UCSF-STANFORD: MERGER BILLS PASS ASSEMBLY, SENATE
Two bills that "would force public oversight" of theThis is part of the California Healthline Daily Edition, a summary of health policy coverage from major news organizations. Sign up for an email subscription.
recently merged medical centers of the University of California
San Francisco and Stanford University passed the state Assembly
yesterday and now head to the Senate for consideration. A
similar bill recently passed the state Senate and is now under
consideration by the Assembly (SAN FRANCISCO CHRONICLE, 5/22).
Lawmakers, "[w]orried that the merger ... may be a done deal ...
push[ed] quickly on legislation to keep the mega-center subject
to public scrutiny." One bill, sponsored by Assemblywoman Carole
Migden (D) (see AHL 5/7), "would require that UC assets leased to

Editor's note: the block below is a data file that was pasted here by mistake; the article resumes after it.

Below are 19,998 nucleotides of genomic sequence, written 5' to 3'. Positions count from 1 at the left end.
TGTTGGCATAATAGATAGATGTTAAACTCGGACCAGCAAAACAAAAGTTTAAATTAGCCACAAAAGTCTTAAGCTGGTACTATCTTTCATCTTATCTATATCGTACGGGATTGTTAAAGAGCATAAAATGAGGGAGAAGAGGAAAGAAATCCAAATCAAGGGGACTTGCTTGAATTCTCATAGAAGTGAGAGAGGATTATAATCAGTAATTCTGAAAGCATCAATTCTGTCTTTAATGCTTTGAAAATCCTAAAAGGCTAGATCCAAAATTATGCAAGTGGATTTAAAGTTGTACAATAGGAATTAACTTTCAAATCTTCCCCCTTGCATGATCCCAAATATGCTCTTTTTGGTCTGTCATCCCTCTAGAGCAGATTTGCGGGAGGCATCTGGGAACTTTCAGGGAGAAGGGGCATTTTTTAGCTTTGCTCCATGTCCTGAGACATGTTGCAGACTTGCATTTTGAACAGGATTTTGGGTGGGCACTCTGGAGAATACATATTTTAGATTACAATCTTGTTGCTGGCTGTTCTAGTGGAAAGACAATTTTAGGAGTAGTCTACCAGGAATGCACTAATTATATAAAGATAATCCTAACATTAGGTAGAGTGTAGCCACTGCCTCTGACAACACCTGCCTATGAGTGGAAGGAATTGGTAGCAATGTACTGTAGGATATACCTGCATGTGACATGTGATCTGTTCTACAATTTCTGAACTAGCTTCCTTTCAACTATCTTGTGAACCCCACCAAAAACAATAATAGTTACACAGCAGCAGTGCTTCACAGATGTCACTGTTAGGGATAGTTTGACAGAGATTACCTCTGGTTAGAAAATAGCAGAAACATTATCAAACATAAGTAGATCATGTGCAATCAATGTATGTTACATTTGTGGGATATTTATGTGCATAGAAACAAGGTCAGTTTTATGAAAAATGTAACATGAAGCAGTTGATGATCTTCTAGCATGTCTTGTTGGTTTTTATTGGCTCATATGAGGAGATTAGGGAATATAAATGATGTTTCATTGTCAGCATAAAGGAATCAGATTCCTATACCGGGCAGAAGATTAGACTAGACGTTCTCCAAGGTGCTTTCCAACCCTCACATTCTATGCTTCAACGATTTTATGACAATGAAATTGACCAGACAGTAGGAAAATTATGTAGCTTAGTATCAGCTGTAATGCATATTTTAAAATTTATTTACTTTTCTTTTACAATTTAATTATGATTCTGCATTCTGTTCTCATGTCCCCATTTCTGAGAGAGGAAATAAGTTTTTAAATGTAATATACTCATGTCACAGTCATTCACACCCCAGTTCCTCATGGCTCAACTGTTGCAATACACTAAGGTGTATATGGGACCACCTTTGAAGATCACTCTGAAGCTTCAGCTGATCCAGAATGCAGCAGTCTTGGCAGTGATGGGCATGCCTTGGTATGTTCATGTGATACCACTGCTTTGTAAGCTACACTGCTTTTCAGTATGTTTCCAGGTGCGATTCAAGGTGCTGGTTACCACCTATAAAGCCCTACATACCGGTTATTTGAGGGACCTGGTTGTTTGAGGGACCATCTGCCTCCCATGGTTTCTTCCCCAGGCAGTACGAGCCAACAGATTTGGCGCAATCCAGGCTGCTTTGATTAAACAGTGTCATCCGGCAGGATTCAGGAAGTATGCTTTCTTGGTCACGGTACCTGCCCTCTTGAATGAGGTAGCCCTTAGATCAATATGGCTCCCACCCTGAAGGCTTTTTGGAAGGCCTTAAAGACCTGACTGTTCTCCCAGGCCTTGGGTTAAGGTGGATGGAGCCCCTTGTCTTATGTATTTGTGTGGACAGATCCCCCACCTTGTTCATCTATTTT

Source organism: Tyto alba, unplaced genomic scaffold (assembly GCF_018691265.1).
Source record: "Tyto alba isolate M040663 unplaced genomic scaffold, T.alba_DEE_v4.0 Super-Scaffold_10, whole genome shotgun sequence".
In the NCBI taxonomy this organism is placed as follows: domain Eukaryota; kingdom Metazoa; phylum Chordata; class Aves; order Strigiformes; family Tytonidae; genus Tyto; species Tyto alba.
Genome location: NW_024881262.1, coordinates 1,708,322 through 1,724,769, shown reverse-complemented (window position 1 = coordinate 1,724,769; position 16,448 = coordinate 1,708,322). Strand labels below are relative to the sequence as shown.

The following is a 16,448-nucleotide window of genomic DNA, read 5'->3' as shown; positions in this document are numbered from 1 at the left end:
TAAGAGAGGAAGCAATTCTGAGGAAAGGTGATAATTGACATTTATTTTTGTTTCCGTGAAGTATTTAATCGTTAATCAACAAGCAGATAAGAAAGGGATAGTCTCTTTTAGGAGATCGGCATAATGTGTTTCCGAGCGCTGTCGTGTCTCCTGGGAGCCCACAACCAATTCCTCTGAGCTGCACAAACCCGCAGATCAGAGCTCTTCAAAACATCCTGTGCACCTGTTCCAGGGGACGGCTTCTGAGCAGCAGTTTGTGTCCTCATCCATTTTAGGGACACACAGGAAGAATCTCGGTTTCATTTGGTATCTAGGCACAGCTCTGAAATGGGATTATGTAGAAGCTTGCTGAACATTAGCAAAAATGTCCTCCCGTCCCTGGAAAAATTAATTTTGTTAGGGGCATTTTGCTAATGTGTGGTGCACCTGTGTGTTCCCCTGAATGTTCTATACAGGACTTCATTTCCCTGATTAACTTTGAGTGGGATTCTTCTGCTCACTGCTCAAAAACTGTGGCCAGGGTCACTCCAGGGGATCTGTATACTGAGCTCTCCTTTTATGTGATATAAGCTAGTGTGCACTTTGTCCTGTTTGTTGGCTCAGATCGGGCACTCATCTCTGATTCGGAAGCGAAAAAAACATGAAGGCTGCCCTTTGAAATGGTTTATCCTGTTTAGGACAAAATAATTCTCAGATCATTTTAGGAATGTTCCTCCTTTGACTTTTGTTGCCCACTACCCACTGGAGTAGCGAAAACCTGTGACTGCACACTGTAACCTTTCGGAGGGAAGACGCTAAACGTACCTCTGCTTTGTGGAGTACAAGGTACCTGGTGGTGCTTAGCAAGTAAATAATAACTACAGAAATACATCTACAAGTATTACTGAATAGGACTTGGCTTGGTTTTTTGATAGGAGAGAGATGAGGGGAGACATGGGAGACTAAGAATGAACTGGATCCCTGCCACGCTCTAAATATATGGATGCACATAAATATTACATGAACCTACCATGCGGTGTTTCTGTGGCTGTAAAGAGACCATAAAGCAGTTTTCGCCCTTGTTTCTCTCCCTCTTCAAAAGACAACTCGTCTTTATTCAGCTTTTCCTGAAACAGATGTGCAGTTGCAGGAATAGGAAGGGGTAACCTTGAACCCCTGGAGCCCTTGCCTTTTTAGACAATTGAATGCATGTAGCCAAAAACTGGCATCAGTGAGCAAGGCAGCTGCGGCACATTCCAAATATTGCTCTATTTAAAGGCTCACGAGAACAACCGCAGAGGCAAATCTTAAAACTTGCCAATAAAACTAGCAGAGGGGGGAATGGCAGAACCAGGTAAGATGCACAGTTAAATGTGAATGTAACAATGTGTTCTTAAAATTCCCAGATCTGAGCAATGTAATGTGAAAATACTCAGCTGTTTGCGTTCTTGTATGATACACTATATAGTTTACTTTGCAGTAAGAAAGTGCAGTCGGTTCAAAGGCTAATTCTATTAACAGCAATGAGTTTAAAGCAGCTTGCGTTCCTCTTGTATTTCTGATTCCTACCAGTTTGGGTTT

the new medical center --valued at $300 million to $500 million -
- should be subject to oversight after the transfer." The other
Assembly bill, penned by Assemblyman Kevin Shelly (D) (see AHL
5/13), would mandate that the new entity "comply with open
meeting laws and requirements of the California Public Records
Act." The Senate bill, drafted by state Sen. John Burton (D),
would also require UCSF-Stanford to comply with "open meetings
and public records laws."
LEGISLATED TO DEATH: If approved, "the bills could be a
deal-breaker," SAN FRANCISCO EXAMINER reports. Stanford, which
"unlike UCSF" is private, "has repeatedly said it cannot conduct
business in public, blaming fierce competition in the Bay Area
medical marketplace." Peter Van Etten, president and CEO of UCSF
Stanford Health Care, said, "We can't compete against
Columbia/HCA and the HMOs ... if we openly discuss issues of
program growth or reduction strategies." The merger received
preliminary approval in the fall from University of California
regents, and full approval this spring from Stanford's trustees.
A final decision by UC regents "is expected when the regents"
meet in July, EXAMINER reports (Krieger, 5/22).